Knotted up at one game apiece, the Miami Heat will visit the San Antonio Spurs on Tuesday, June 11, for a pivotal Game 3 that will give one team a huge advantage in the NBA Finals.
According to ESPN Stats & Info, since the start of the NBA's 2-3-2 format in 1985, the team that wins Game 3 goes on to win the series 92.3 percent of the time:
Trends are meant to be broken, but it's clear the team that wins on Tuesday night will be in the driver's seat to win the NBA Finals.
Here's what you need to know in order to catch every minute of the action, and afterwards it's time to take a look at the biggest X-factor for both teams.
When: Tuesday, June 11, at 9 p.m. ET
Where: AT&T Center, San Antonio, TX
Radio: ESPN Radio online, or check your local listings.
Streaming: ESPN 3
Miami Heat: Chris Bosh
Bosh has disappeared at times for the Heat during the team's playoff run.
In Game 1, he scored 13 points on 6-of-16 shooting and struck out in four attempts from behind the arc. The points, on their own, aren't the issue here. The issue is that Bosh took way too many bad shots.
Additionally, Bosh was only able to secure five rebounds, due to the fact that he took too many perimeter shots and took himself out of the paint.
In Game 2, Bosh dialed down his shooting a bit and actually put together a much more effective overall performance. He scored 12 points on 6-of-10 shooting, hauled in 10 rebounds and dished out four assists.
ESPN Stats & Info pointed out after the game that the Heat have won 30 straight games when Bosh hits on at least 50 percent of his shots:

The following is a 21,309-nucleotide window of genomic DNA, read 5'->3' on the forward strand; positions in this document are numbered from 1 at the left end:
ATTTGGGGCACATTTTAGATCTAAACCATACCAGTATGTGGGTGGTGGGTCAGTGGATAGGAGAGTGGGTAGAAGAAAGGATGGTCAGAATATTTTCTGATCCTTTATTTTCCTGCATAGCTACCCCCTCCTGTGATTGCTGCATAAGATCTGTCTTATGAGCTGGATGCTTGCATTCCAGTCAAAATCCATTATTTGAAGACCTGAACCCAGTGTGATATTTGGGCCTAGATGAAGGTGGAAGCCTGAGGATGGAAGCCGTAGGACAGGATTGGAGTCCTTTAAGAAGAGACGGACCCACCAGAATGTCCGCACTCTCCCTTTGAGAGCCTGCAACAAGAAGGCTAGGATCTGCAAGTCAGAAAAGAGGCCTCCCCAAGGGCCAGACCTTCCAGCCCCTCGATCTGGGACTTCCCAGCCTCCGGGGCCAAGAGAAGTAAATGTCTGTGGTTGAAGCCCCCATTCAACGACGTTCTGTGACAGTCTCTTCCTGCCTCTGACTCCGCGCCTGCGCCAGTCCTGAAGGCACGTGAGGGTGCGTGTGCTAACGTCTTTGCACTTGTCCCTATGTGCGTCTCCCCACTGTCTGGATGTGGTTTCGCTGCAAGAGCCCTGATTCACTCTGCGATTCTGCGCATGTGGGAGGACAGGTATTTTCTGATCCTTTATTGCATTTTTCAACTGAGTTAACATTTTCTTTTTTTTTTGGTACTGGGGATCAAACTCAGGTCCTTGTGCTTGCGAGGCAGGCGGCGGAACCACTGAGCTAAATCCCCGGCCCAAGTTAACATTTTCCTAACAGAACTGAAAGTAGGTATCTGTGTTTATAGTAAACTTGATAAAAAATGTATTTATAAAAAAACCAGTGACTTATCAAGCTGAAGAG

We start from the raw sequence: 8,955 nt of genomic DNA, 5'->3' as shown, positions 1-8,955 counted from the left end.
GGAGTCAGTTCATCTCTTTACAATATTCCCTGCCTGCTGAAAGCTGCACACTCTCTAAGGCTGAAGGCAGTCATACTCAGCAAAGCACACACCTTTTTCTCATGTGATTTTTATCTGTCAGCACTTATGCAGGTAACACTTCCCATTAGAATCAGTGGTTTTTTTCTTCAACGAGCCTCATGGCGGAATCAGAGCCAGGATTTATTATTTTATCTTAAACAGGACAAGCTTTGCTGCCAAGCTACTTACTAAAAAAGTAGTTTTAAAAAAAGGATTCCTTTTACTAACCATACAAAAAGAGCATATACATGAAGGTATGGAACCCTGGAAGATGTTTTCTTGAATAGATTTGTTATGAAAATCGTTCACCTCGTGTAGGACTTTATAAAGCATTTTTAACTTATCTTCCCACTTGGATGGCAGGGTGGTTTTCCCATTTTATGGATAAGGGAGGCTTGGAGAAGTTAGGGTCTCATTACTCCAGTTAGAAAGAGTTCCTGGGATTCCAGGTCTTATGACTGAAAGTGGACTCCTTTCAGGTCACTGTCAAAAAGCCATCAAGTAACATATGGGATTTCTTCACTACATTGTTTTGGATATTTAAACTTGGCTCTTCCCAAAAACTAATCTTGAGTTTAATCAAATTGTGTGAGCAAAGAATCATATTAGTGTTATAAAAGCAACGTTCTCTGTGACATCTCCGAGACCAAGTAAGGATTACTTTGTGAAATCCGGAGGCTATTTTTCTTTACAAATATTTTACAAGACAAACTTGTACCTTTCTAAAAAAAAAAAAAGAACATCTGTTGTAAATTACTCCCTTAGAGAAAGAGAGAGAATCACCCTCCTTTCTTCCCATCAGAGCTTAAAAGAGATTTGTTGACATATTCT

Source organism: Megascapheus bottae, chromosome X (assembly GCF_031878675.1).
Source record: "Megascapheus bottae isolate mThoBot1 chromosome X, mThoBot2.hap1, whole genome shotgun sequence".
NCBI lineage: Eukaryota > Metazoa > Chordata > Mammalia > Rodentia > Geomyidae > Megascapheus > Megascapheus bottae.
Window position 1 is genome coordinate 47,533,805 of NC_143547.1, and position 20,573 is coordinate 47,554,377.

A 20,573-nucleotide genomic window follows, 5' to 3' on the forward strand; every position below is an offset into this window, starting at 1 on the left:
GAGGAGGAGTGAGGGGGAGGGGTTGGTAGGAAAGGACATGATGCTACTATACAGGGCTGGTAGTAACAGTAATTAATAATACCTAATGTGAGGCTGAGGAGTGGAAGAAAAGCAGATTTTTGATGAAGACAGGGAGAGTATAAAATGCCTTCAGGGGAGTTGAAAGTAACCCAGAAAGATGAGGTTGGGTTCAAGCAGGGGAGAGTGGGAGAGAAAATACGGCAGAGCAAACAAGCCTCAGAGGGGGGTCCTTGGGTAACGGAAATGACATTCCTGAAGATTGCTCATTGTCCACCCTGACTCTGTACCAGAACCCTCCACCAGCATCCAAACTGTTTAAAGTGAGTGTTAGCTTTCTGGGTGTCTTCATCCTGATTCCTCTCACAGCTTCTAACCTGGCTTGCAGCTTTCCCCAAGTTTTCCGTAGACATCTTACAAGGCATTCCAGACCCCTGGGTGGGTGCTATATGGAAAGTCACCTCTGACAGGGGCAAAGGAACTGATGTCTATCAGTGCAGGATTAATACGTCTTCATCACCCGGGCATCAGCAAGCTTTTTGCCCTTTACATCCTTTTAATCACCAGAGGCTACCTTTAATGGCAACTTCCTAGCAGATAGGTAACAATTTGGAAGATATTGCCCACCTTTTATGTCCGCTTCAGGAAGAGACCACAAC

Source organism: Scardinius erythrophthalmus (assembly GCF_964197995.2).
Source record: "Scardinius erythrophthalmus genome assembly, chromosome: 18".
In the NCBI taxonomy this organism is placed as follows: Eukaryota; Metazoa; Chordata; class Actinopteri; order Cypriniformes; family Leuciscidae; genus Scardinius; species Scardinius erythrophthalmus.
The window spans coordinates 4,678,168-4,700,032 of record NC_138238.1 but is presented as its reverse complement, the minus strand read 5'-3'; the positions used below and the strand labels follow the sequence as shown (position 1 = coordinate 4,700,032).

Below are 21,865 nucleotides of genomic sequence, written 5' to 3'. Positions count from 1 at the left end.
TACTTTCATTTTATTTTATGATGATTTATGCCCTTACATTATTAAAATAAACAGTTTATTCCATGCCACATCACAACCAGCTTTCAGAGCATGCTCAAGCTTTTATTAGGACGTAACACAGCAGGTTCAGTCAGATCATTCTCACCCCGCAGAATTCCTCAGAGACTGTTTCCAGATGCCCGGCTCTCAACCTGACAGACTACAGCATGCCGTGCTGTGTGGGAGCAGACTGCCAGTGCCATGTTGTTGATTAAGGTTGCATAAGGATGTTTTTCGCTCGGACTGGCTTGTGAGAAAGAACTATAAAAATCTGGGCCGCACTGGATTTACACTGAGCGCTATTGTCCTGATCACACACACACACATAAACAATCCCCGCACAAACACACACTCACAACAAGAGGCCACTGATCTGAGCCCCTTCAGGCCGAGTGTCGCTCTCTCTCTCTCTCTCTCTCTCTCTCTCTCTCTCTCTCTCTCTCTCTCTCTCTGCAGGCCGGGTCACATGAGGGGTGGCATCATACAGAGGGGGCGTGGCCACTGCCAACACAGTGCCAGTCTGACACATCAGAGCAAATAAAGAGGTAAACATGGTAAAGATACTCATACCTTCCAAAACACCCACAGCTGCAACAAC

Quality over quantity. It never ceases to amaze how often that old adage proves true.
Bosh is the key to Miami defeating the Spurs. If he can continue to put together efficient performances like he did in Game 2, the Heat will win the series.
San Antonio Spurs: Tony Parker
When Tony Parker struggles, the Spurs are a completely different team than when he's firing on all cylinders. He struggled badly in Game 2, and his inability to make shots and maintain possession of the ball led to the blowout loss.
Looking back at Game 1, it's clear that the Spurs won the game because they only turned the ball over four times.
Parker was incredibly efficient running San Antonio's offense, and even with a superb effort by him the Spurs won the game by just four points—the exact disparity between the Heat's eight turnovers and the Spurs' four.
Every possession is precious in the playoffs.
Parker turned the ball over five times in Game 2, and he also struggled from the field with a 5-of-14 shooting performance.
Another poor performance by Parker will doom the Spurs in this series.
But if he shows up and plays smart, sharp basketball, then the Spurs will have an excellent chance of absorbing anything the Heat throw their way on Tuesday night.
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